Total Posts:10|Showing Posts:1-10
Jump to topic:

School Vouchers

Skepticalone
Posts: 6,130
Add as Friend
Challenge to a Debate
Send a Message
2/13/2016 6:12:59 AM
Posted: 9 months ago
School Vouchers: a certificate of government funding for a student at a school chosen by the student or the student's parents.

Are school vouchers being used to circumvent the separation of church and state?
This thread is like eavesdropping on a conversation in a mental asylum. - Bulproof

You can call your invisible friends whatever you like. - Desmac

What the hell kind of coked up sideshow has this thread turned into. - Casten
Torton
Posts: 988
Add as Friend
Challenge to a Debate
Send a Message
2/13/2016 7:32:10 AM
Posted: 9 months ago
At 2/13/2016 6:32:17 AM, Torton wrote:
Not as long as there's no incentive or favor for religious schools. See Zelman v. Simmons-Harris.
And for that matter, there shouldn't be incentives for any school: secular, religious, or public.
Skepticalone
Posts: 6,130
Add as Friend
Challenge to a Debate
Send a Message
2/14/2016 1:16:53 AM
Posted: 9 months ago
At 2/13/2016 6:32:17 AM, Torton wrote:
Not as long as there's no incentive or favor for religious schools. See Zelman v. Simmons-Harris.

If government funds are paying for a religious education, it seems the line of demarcation for the 'wall between church and state' is being bent.
This thread is like eavesdropping on a conversation in a mental asylum. - Bulproof

You can call your invisible friends whatever you like. - Desmac

What the hell kind of coked up sideshow has this thread turned into. - Casten
Torton
Posts: 988
Add as Friend
Challenge to a Debate
Send a Message
2/14/2016 1:27:03 AM
Posted: 9 months ago
At 2/14/2016 1:16:53 AM, Skepticalone wrote:
At 2/13/2016 6:32:17 AM, Torton wrote:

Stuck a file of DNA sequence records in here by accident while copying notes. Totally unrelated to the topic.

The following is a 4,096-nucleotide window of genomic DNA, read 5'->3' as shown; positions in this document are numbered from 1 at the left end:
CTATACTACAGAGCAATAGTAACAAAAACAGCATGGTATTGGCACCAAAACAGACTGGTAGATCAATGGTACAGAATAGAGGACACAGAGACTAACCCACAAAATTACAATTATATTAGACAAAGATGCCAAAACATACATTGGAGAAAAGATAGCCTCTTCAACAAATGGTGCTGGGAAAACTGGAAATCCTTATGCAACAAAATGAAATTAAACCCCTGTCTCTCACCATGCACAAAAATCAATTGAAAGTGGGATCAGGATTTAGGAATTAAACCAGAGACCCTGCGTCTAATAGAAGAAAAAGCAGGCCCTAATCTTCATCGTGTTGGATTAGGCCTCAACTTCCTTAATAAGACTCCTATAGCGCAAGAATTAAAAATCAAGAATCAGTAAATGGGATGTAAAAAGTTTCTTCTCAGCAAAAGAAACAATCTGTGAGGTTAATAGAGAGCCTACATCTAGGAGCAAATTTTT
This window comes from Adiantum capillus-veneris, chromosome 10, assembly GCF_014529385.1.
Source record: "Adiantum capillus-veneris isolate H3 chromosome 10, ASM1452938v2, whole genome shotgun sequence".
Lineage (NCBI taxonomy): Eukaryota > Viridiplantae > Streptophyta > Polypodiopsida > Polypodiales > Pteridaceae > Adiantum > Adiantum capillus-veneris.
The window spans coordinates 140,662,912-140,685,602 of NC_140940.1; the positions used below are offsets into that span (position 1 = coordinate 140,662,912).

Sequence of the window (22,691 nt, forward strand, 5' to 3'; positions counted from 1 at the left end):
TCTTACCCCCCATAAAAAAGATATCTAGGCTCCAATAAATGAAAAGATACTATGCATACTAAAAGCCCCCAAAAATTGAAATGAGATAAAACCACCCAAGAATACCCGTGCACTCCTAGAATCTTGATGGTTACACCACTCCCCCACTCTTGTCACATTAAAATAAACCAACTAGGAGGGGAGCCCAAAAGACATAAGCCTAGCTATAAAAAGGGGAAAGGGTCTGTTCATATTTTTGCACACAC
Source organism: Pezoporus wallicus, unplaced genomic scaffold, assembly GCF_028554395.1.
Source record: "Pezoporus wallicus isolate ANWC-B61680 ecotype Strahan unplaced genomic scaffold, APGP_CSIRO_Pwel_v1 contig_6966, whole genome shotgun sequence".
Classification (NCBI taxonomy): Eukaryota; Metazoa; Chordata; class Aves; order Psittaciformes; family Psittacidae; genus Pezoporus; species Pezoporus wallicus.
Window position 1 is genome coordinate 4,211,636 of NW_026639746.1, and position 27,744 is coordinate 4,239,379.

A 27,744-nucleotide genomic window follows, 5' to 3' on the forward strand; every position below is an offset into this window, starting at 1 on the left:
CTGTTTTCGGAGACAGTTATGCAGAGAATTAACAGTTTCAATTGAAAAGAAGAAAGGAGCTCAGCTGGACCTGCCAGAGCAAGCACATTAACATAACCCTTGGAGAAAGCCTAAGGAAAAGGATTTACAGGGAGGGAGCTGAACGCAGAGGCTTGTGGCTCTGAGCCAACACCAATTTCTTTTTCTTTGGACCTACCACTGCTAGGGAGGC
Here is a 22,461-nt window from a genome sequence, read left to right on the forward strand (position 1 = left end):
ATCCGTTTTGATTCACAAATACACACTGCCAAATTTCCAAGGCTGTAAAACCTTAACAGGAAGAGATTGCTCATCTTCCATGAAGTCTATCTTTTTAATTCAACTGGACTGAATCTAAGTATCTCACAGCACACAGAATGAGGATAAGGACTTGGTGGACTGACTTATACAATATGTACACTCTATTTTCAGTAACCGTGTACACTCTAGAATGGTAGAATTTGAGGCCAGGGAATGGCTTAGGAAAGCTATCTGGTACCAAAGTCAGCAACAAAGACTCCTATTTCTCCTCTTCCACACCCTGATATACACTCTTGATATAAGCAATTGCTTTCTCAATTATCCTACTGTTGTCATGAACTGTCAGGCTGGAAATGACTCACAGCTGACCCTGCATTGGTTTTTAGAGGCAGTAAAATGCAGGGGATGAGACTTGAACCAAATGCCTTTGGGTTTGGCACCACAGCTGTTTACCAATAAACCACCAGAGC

Not as long as there's no incentive or favor for religious schools. See Zelman v. Simmons-Harris.

If government funds are paying for a religious education, it seems the line of demarcation for the 'wall between church and state' is being bent.
The current system provides the vouchers, and it's up the student or parent/s (or both) to make the decision. As long as that doesn't change, the government isn't favoring any one institution, secular or religious, which is why it's not a violation of church and state.
Torton
Posts: 988
Add as Friend
Challenge to a Debate
Send a Message
2/14/2016 1:31:45 AM
Posted: 9 months ago
At 2/14/2016 1:27:03 AM, Torton wrote:
At 2/14/2016 1:16:53 AM, Skepticalone wrote:
At 2/13/2016 6:32:17 AM, Torton wrote:
Not as long as there's no incentive or favor for religious schools. See Zelman v. Simmons-Harris.

If government funds are paying for a religious education, it seems the line of demarcation for the 'wall between church and state' is being bent.
The current system provides the vouchers, and it's up the student or parent/s (or both) to make the decision. As long as that doesn't change, the government isn't favoring any one institution, secular or religious, which is why it's not a violation of church and state.
Expanding on this, the Supreme Court concluded it wasn't violating the Establishment clause.
Hayd
Posts: 4,022
Add as Friend
Challenge to a Debate
Send a Message
2/15/2016 6:03:50 AM
Posted: 9 months ago
At 2/14/2016 1:27:03 AM, Torton wrote:
At 2/14/2016 1:16:53 AM, Skepticalone wrote:
At 2/13/2016 6:32:17 AM, Torton wrote:
Not as long as there's no incentive or favor for religious schools. See Zelman v. Simmons-Harris.

If government funds are paying for a religious education, it seems the line of demarcation for the 'wall between church and state' is being bent.
The current system provides the vouchers, and it's up the student or parent/s (or both) to make the decision. As long as that doesn't change, the government isn't favoring any one institution, secular or religious, which is why it's not a violation of church and state.

I see where you are coming from. You are saying that as long as they treat each institution equally, they are not being biased towards any religion and thus not violating church and state. But church and state necessitates that the state favor secular schools, and not have any dealings with religious schools. If the state had anything influence on religious schools, it would be a violation. But it is ok for secular schools
Torton
Posts: 988
Add as Friend
Challenge to a Debate
Send a Message
2/15/2016 6:07:24 AM
Posted: 9 months ago
At 2/15/2016 6:03:50 AM, Hayd wrote: